A woman packs her bags hurriedly, anxiously. She’s made a decision to leave, though whom or what isn’t exactly clear until she ditches her keys and engagement ring on the way out the door of her New Orleans apartment. As she drives her car into the Louisiana night, her phone rings, flashing the name “Ben.” “Michelle, please come back,” he implores. “Running away isn’t going to help anything.” She hangs up. As the car radio warns statically of a “power surge,” Ben calls again. Tearful, distracted, Michelle loses control of the vehicle, smashing through a guardrail and into blackness.
When Michelle awakens, she’s on a thin mattress on the floor of a cinder-block room. Her injured leg is in a brace that is chained to the wall; her belongings are just out of reach. A steel door clangs open heavily, and a man comes in bearing a tray of scrambled eggs. “What are you going to do to me?” she asks. His ominous response: “I’m going to keep you alive.”
The man explains that they are in an survivalist bunker beneath his farmhouse. There’s been an attack above, “a big one.” Maybe chemical, maybe nuclear. It could be the Ruskies, or it could be Martians. Regardless, “Everyone outside of here is dead.” He estimates that they’ll have to remain in the bunker for a year, or possibly two. Almost as an afterthought, he adds: “My name is Howard, by the way.”
Thus opens 10 Cloverfield Lane, a wicked, witty thriller by the first-time director Dan Trachtenberg. Is Howard a psychopath holding Michelle captive toward his own degenerate ends? Or has he truly saved her from a global Armageddon? Or maybe … both? The film dances nimbly between explanations, maintaining its balance even as it delights in knocking viewers off theirs.
Mary Elizabeth Winstead (The Thing, Smashed) is excellent as Michelle, self-sufficient without being superhuman, her eyes alert to any opportunity to escape. And as Howard, John Goodman gives one of his best performances in years, offering up a helping of the quasi-genial menace he deployed to such great effect in Barton Fink. Rounding out the tiny principal cast is John Gallagher Jr. (who was great in Short Term 12), as Emmett, a handyman who helped construct Howard’s bunker and now shares it with him and Michelle. (Bradley Cooper has a sub-cameo as the phone voice of Ben.)
10 Cloverfield Lane alternates moods seamlessly, ratcheting tension to the breaking point and then deflating it with black humor. One moment, the film raises uneasy questions about who exactly is the “Megan” to whom Howard keeps referring, and what became of her. The next, it segues into its cheery soundtrack of oldies, courtesy of the jukebox Howard has installed in the bunker: “Hey Venus,” “Tell Him,” and, most cunningly, a day-to-day montage of life underground set to “I Think We’re Alone Now.” This is a film savvy enough to recognize that there is nothing more intrinsically nerve-fraying—not abduction, not apocalypse—than a car alarm. And while it is not openly satirical in the vein of the terrific Cabin in the Woods, it shares that movie’s sharp, knowing sensibility. (Little wonder that the Cabin director Drew Goddard is one of the producers.)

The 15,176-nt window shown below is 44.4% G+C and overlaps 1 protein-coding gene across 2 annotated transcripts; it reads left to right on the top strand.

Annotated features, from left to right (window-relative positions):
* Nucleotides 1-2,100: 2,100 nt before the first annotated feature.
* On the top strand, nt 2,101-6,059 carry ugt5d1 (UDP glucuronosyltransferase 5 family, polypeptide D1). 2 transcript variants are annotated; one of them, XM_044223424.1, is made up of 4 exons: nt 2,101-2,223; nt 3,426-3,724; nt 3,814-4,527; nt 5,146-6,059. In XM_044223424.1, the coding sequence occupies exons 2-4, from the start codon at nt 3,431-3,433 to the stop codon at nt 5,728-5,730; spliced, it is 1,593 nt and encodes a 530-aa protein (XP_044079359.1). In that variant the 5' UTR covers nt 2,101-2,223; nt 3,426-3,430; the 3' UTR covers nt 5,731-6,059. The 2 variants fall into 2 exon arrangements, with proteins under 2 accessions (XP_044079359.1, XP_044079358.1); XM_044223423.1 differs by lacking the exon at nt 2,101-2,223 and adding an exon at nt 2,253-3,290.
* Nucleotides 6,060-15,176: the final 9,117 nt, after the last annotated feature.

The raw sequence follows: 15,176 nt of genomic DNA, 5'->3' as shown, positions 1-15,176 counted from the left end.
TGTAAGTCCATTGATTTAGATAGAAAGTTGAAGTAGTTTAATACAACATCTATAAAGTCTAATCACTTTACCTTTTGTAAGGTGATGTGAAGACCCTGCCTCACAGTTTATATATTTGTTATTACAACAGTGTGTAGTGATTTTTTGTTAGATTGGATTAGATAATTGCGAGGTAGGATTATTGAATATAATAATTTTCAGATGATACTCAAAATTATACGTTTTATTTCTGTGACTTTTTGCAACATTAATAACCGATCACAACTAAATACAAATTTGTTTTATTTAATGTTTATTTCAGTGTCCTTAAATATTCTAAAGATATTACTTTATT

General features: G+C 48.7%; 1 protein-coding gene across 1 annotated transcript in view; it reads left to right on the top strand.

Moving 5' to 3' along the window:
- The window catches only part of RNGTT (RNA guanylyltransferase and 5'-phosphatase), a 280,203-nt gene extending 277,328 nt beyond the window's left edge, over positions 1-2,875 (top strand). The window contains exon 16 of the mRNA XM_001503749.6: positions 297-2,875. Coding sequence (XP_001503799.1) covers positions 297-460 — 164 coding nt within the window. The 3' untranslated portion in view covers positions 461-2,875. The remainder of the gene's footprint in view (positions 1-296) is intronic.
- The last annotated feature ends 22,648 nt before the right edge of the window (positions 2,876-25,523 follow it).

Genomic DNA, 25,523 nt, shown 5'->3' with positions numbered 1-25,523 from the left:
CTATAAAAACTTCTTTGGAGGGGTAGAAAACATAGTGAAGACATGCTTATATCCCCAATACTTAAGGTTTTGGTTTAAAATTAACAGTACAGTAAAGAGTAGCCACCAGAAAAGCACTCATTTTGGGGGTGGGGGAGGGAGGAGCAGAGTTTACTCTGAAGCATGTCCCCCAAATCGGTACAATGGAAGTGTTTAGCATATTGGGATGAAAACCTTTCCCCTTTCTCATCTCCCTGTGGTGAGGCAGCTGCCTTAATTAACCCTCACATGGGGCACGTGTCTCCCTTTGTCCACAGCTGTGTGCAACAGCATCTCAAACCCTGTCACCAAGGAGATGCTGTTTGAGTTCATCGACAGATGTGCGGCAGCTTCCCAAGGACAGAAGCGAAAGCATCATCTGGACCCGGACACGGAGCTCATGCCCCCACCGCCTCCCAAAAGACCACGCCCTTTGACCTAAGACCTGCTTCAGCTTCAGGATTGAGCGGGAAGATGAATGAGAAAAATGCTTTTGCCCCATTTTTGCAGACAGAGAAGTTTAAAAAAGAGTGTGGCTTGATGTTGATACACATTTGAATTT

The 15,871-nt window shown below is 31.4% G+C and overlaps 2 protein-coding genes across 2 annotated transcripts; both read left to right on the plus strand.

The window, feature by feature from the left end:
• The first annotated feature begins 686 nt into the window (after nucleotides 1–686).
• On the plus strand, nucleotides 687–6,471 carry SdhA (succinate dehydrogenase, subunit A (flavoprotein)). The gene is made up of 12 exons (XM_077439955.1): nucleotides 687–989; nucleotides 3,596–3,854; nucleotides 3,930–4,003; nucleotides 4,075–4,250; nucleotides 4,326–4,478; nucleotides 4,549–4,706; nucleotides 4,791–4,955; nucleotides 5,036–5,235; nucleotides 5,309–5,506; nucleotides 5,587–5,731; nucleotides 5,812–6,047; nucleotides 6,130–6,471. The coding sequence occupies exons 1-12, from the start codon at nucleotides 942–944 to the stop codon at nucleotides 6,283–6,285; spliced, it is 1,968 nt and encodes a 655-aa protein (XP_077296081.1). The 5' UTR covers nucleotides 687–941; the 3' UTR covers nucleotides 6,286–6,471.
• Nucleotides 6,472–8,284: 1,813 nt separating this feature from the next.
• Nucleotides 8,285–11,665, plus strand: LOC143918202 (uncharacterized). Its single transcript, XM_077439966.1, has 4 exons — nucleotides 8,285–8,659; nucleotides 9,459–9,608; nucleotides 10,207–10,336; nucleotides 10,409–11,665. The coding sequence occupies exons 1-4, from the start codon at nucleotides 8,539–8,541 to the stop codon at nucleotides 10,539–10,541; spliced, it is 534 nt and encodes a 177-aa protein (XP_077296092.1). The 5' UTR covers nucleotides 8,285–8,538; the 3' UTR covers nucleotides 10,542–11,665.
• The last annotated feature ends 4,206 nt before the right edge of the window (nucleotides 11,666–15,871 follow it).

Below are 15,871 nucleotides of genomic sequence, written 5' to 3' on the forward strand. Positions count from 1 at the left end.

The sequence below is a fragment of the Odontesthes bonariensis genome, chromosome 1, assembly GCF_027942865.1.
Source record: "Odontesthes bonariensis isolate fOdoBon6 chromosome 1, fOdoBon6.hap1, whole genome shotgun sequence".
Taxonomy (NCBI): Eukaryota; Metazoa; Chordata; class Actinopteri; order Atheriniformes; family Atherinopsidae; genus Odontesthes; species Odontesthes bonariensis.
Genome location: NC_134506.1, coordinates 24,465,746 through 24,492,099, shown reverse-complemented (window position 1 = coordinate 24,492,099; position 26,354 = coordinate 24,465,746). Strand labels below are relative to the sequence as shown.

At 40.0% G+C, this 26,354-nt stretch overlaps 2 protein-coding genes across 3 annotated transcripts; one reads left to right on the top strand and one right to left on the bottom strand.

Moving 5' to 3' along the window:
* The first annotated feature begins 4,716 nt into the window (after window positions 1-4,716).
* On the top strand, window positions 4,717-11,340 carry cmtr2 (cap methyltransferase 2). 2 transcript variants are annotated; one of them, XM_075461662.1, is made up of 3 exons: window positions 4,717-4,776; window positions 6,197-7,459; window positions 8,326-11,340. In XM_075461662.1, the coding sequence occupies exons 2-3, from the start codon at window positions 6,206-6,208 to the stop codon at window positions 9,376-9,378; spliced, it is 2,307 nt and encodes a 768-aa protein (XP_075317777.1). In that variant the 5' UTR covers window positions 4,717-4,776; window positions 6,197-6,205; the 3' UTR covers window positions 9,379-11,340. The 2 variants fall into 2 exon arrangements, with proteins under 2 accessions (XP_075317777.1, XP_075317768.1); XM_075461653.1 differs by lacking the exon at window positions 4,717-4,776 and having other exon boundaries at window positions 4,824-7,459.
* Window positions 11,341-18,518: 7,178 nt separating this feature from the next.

The original script for the film, by Josh Campbell and Matt Stuecken, was titled The Cellar. When J.J. Abrams’s Bad Robot Productions began developing the picture in 2012, it brought in Damien Chazelle (Whiplash) for rewrites, and in the process noticed tonal similarities to the 2008 monster movie Cloverfield, which Abrams had produced. The new film’s name was altered accordingly, with Abrams explaining that while it is not a sequel to Cloverfield—nor even taking place in the same fictional universe—it is a “blood relative” and “spiritual successor.” It’s also a considerably better movie, and I say that as someone who enjoyed Cloverfield.
So, has the Earth been invaded? Is it all a monstrous hoax? I surely won’t tell. (Though be advised: Others—including the film’s own promotional materials—have not been so circumspect, and this is a movie best enjoyed with a minimum of foreknowledge.) I will merely recommend 10 Cloverfield Lane as a clever, canny thriller, and endorse an insight that Howard offers in a moment of uncharacteristic self-knowledge: “People are strange creatures.”
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